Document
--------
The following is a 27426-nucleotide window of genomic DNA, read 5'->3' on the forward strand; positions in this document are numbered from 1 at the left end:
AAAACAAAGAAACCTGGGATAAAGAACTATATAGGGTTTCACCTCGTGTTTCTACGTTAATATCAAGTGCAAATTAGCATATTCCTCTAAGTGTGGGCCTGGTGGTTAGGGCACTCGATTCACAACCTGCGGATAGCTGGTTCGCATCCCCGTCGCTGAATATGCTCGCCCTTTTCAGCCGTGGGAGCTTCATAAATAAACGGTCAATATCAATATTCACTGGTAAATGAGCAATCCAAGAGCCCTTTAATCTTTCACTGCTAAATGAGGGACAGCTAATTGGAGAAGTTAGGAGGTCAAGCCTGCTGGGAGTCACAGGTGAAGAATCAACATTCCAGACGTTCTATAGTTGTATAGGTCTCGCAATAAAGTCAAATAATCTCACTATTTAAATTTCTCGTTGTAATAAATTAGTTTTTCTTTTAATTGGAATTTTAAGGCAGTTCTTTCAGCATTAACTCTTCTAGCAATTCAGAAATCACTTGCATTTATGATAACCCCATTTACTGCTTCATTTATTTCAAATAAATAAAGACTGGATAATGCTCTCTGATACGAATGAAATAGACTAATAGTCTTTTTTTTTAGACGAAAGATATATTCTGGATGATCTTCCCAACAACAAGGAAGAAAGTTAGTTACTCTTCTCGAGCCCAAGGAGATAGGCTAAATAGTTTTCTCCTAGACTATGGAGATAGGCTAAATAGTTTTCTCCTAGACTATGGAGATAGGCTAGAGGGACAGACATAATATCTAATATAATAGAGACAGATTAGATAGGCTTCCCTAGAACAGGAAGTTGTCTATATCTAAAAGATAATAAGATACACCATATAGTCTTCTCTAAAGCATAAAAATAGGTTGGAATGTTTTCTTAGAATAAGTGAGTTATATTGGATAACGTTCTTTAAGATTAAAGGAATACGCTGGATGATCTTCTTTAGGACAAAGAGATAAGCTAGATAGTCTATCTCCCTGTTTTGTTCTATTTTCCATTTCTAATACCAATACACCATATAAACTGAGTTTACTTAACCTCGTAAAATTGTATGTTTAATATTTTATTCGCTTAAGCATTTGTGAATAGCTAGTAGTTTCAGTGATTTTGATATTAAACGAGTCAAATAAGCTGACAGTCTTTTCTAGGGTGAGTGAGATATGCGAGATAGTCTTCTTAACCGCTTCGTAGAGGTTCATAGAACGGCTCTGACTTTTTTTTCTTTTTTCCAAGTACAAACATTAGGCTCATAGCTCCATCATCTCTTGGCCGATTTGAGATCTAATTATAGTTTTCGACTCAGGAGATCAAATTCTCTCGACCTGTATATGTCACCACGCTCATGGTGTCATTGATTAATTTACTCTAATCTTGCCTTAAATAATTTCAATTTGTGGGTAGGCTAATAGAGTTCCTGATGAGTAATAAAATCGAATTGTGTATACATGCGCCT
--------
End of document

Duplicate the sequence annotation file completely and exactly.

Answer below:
The following is a 27426-nucleotide window of genomic DNA, read 5'->3' on the forward strand; positions in this document are numbered from 1 at the left end:
AAAACAAAGAAACCTGGGATAAAGAACTATATAGGGTTTCACCTCGTGTTTCTACGTTAATATCAAGTGCAAATTAGCATATTCCTCTAAGTGTGGGCCTGGTGGTTAGGGCACTCGATTCACAACCTGCGGATAGCTGGTTCGCATCCCCGTCGCTGAATATGCTCGCCCTTTTCAGCCGTGGGAGCTTCATAAATAAACGGTCAATATCAATATTCACTGGTAAATGAGCAATCCAAGAGCCCTTTAATCTTTCACTGCTAAATGAGGGACAGCTAATTGGAGAAGTTAGGAGGTCAAGCCTGCTGGGAGTCACAGGTGAAGAATCAACATTCCAGACGTTCTATAGTTGTATAGGTCTCGCAATAAAGTCAAATAATCTCACTATTTAAATTTCTCGTTGTAATAAATTAGTTTTTCTTTTAATTGGAATTTTAAGGCAGTTCTTTCAGCATTAACTCTTCTAGCAATTCAGAAATCACTTGCATTTATGATAACCCCATTTACTGCTTCATTTATTTCAAATAAATAAAGACTGGATAATGCTCTCTGATACGAATGAAATAGACTAATAGTCTTTTTTTTTAGACGAAAGATATATTCTGGATGATCTTCCCAACAACAAGGAAGAAAGTTAGTTACTCTTCTCGAGCCCAAGGAGATAGGCTAAATAGTTTTCTCCTAGACTATGGAGATAGGCTAAATAGTTTTCTCCTAGACTATGGAGATAGGCTAGAGGGACAGACATAATATCTAATATAATAGAGACAGATTAGATAGGCTTCCCTAGAACAGGAAGTTGTCTATATCTAAAAGATAATAAGATACACCATATAGTCTTCTCTAAAGCATAAAAATAGGTTGGAATGTTTTCTTAGAATAAGTGAGTTATATTGGATAACGTTCTTTAAGATTAAAGGAATACGCTGGATGATCTTCTTTAGGACAAAGAGATAAGCTAGATAGTCTATCTCCCTGTTTTGTTCTATTTTCCATTTCTAATACCAATACACCATATAAACTGAGTTTACTTAACCTCGTAAAATTGTATGTTTAATATTTTATTCGCTTAAGCATTTGTGAATAGCTAGTAGTTTCAGTGATTTTGATATTAAACGAGTCAAATAAGCTGACAGTCTTTTCTAGGGTGAGTGAGATATGCGAGATAGTCTTCTTAACCGCTTCGTAGAGGTTCATAGAACGGCTCTGACTTTTTTTTCTTTTTTCCAAGTACAAACATTAGGCTCATAGCTCCATCATCTCTTGGCCGATTTGAGATCTAATTATAGTTTTCGACTCAGGAGATCAAATTCTCTCGACCTGTATATGTCACCACGCTCATGGTGTCATTGATTAATTTACTCTAATCTTGCCTTAAATAATTTCAATTTGTGGGTAGGCTAATAGAGTTCCTGATGAGTAATAAAATCGAATTGTGTATACATGCGCCT